This is my homemade 16 inch bandsaw built from plans from the woodgears website.  Matthias at woodgears only charges $21.00 for these plans, and they are totally worth it – everything is well thought out and clearly documented.  The saw is built pretty much as described in the plans, but my top cover is also dressed up with a carved circle with my initials that was made on my CNC machine. This saw design uses 105 inch blades – the two that I use most are a 1/4 inch wide 6 teeth per inch (TPI) blade and a 1/2 inch wide 3 TPI blade from Timber Wolf.

The frame is made from common 3/4 inch pine boards, laminated into a C-shaped stack. It is very strong. Here are some pictures of the frame being glued up.

The wheels, drive pulley, and wheel bearing parts can be cut out using a handheld jigsaw but I used my CNC machine since I had it available:

The blade guide blocks are made from bocote hardwood, and they seem to work extremely well. I have been using this bandsaw for over three years and they have hardly worn at all in that time. I have a spare piece of bocote in case I ever need to make replacements. Also shown below is a section of an old toothbrush that’s mounted as a sawdust sweeper on the lower wheel. And there’s a picture of the upper wheel tracking and belt tensioning apparatus.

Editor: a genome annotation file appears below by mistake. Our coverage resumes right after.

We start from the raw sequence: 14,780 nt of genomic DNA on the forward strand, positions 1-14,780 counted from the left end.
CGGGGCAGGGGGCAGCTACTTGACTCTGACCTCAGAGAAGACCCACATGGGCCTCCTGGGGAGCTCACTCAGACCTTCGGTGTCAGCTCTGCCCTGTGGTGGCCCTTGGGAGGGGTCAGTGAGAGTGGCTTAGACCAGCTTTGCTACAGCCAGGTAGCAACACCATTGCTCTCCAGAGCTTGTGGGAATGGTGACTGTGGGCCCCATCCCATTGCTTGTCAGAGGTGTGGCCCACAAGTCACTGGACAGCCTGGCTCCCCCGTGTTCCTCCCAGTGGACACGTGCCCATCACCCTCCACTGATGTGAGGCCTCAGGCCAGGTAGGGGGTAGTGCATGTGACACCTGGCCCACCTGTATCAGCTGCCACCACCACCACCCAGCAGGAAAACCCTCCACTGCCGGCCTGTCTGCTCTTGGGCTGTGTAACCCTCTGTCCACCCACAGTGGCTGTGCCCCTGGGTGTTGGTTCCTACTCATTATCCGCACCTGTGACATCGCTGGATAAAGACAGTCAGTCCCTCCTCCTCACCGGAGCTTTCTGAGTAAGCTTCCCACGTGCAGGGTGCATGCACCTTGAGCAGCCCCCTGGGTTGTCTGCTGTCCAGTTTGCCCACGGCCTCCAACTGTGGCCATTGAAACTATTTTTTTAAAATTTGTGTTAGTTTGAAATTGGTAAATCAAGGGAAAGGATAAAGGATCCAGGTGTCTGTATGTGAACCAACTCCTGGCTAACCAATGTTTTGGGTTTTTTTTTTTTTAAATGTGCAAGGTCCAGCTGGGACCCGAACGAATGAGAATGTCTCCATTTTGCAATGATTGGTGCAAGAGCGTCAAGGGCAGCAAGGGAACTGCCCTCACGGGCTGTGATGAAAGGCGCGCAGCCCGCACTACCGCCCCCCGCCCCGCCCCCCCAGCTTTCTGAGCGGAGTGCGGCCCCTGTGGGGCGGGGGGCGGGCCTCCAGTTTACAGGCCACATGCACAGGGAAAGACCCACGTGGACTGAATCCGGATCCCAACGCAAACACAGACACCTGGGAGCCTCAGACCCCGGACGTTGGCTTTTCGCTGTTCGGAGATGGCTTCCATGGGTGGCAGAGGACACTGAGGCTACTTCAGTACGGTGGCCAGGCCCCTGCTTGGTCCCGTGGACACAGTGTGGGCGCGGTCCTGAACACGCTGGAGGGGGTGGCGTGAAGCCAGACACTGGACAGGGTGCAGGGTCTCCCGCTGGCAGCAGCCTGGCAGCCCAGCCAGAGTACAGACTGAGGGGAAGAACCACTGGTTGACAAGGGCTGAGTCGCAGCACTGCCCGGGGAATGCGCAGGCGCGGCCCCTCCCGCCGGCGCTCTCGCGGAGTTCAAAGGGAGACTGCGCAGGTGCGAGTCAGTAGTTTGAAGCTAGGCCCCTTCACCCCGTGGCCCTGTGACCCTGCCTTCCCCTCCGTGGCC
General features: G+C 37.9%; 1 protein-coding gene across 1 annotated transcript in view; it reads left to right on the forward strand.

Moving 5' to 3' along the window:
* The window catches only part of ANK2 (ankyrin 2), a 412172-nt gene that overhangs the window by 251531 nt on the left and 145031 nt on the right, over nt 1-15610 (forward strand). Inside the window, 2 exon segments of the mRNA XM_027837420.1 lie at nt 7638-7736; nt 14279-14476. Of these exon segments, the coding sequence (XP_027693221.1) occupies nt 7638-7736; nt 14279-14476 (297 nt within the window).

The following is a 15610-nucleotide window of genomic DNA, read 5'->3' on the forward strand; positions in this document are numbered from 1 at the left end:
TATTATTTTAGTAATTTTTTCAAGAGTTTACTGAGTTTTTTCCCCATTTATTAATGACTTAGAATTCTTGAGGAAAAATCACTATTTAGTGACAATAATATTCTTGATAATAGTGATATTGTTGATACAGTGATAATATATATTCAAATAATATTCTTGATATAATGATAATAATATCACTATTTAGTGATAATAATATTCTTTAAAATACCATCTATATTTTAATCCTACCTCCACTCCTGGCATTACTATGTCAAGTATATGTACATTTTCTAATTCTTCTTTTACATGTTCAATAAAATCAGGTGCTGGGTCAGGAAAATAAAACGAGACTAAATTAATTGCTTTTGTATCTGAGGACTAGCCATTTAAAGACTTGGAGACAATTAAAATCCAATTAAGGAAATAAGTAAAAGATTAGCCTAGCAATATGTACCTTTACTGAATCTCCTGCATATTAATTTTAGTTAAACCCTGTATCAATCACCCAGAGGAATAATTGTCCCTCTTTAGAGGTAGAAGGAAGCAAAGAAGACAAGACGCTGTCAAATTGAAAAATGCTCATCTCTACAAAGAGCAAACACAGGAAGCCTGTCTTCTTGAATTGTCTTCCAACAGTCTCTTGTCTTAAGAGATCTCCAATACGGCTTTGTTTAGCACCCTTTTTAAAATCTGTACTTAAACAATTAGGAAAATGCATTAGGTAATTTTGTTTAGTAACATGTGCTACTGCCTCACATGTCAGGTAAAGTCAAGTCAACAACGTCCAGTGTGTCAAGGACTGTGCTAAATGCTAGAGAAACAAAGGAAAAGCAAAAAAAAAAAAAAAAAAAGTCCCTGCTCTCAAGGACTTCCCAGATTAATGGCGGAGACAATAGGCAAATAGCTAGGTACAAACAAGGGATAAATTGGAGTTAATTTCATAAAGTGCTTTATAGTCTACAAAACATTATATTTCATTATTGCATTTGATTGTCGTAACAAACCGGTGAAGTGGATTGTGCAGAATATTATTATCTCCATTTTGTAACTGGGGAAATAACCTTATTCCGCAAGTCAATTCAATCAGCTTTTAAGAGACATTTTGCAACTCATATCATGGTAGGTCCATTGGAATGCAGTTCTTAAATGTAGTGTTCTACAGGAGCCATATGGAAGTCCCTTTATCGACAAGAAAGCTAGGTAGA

The power switch is just a toggle light switch in a metal box, but I added a couple wooden blocks beside the switch to help keep it from being accidentally turned on. The power switch is wired through a hole drilled inside the frame to the outlet box at the rear. The outlet socket on the right is for the motor and is the one controlled by the switch, and the other outlet is “always on” for use with a floor lamp that I keep next to the saw. The motor is a 1 HP 1750 RPM Smith & Jones unit from Harbor Freight. The sheave (motor pulley) pitch diameter is 3 inches and the drive wheel pulley pitch diameter is 11.56 inches. The outer diameter of the drive wheel actually measures 15.7 inches, so the calculation for my saw’s blade speed is: 1750 RPM x 3″/11.56″ x 15.7″ x pi / 12 = approximately 1870 feet/minute.

The table has a removable blade insert piece so it can be easily replaced as it wears out, and the table itself can tilt to 45 degrees if needed.

I made a rolling two-drawer base for the saw. The bottom of the saw is open, and there’s a hole in the top of the base so the upper drawer collects most of the sawdust. I can also use my dust collection system to vacuum it up, but I rarely find that’s necessary. The bottom drawer is a good place to store spare parts and extra blades.

The fence design I used is from an article in American Woodworker Magazine available online at this link.  I made the low fence, round nose fence, and tall resaw fence add-ons described in the article – they are made from baltic birch plywood and maple. I also use a standard Skil 2610011708 miter gauge for crosscuts.

Just like all the other shop-made cabinets and tools in my workshop, the gray parts are painted with Behr 770E-3 Pewter Mug latex semi-gloss from Home Depot.

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